Yesterday’s OPEC outline agreement to reduce production has surprised the market, as recent OPEC gatherings had failed to generate alignment at a time of high regional tensions. We believe comments running up to the meeting, and yesterday’s statement do indicate a change in Saudi policy.
We see any agreement between Iran and Saudi in the current environment, particularly with Russia’s involvement, as historic and a more positive signal for the region. The resulting, relatively muted, oil price move does however signal that the oil market remains sceptical that the outline deal will result in a material impact to OPEC production.
We would take a slightly different viewpoint, particularly given recent developments with the oil market fundamentals: data is suggesting inventories are finally falling in the United States, and a lack of available spare production capacity globally. Our analysis demonstrates that, at this stage, even modest reductions in OPEC production would lead to a relatively swift reduction in inventories, and a necessity for oil prices to move back towards $60/b to stimulate sufficient investment activity to balance the market in future years.
There is a significant risk that the outline deal does not transition into structured cuts and this would be negative for sentiment. However the fact that OPEC members have come this far suggests that the main producers are struggling to maintain investment at recent oil price levels and are producing at close to maximum, and in some cases at rates that they are uncomfortable sustaining. Indeed we have seen Saudi domestic crude inventories falling since last October, and Iranian headline rates have also been bolstered by reductions in storage. Targets for sustaining Iranian production at over 4 mb/d looked stretched, given historic production rates and the lack of recent investment. Growth from Iraq had also plateaued with reduced investment.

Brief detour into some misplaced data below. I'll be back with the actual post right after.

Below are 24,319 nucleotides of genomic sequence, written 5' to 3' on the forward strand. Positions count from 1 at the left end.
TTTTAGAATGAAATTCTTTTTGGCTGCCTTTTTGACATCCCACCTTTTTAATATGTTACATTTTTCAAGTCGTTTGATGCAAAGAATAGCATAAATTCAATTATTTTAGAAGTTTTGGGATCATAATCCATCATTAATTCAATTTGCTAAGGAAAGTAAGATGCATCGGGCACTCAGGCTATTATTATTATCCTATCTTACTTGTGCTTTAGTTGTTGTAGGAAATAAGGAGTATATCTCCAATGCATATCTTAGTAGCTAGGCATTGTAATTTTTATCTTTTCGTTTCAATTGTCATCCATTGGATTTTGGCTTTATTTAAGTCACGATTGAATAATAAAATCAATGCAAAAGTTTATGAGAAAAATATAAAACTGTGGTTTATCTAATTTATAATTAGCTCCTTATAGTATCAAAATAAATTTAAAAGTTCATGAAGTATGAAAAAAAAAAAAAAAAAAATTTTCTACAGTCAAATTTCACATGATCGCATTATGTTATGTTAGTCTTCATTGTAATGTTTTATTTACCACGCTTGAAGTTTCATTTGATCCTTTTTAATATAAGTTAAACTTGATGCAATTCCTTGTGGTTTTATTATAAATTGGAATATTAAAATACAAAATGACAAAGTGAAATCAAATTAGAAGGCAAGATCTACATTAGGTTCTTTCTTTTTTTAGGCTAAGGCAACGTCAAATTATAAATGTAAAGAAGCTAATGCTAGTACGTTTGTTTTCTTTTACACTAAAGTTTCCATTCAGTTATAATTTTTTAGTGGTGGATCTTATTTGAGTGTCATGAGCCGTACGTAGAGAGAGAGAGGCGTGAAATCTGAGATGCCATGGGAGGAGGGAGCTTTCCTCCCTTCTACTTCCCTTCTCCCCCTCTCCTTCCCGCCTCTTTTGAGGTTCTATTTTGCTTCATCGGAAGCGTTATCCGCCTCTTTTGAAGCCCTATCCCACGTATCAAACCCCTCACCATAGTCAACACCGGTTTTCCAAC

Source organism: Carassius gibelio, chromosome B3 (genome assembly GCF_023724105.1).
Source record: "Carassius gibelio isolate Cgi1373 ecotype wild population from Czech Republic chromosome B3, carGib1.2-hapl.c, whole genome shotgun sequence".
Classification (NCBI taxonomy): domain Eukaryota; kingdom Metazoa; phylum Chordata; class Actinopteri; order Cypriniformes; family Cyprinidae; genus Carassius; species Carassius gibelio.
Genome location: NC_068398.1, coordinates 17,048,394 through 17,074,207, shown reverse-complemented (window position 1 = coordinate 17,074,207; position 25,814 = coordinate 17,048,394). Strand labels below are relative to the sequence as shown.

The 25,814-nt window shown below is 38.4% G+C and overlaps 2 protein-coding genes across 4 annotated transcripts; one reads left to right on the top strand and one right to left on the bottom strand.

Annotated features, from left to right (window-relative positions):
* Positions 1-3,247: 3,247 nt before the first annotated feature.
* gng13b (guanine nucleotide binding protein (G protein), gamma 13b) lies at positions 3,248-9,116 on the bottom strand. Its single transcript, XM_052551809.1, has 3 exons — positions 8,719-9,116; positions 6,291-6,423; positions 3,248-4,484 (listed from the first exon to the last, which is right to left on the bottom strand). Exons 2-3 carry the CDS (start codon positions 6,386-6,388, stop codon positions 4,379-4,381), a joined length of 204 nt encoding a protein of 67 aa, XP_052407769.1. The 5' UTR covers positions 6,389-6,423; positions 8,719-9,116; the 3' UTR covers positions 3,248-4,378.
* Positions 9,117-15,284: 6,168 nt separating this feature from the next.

We note that many of the objectives of recent Saudi policy have been achieved, though at some pain to the Saudi economy. US production has fallen 1 mb/d from peak levels, and approximately $1 trillion of investment has been cut. Maintaining low oil prices was becoming self-defeating as the US shale industry is adapting. Saudi policy makers have demonstrated internally the need to diversify the economy, however achieving the Saudi “Vision 2030” plan requires a higher oil price; as the catalyst is the sale of a Saudi Aramco stake, which is price dependent.
We therefore believe, at the very least, yesterday’s OPEC move puts a higher floor under the oil price. Our modelling suggests that the $1 trillion capital withdrawal from the sector will have a significant ongoing impact on production levels. General sentiment towards the sector has been extremely reticent, with significant fears over the future demand impacts of electric vehicles. Our, and other studies demonstrate that, even with the most aggressive adoption of electric vehicles, oil demand will continue to increase for at least a decade. We believe that OPEC is cognisant that should oil prices do not recover relatively quickly to $60/b, investment levels will be insufficient to balance the market, creating price spikes that will ultimately be detrimental for oil demand.
We are excited for the outlook for energy investors. We have seen very meaningful moves in corporate strategies, particularly amongst the large oil companies. Finally corporates are addressing cost structures and capital investment efficiency. Improving the return on capital has replaced production growth as the main corporate goal, allowing the industry to sustain higher distributions. Improving oil prices, and some confidence in OPEC strategy, makes the sector a very compelling investment within a wider market that is struggling for momentum. We are maintaining our progressive oil price call, and have positioned our strategies to benefit strongly from improving oil prices.
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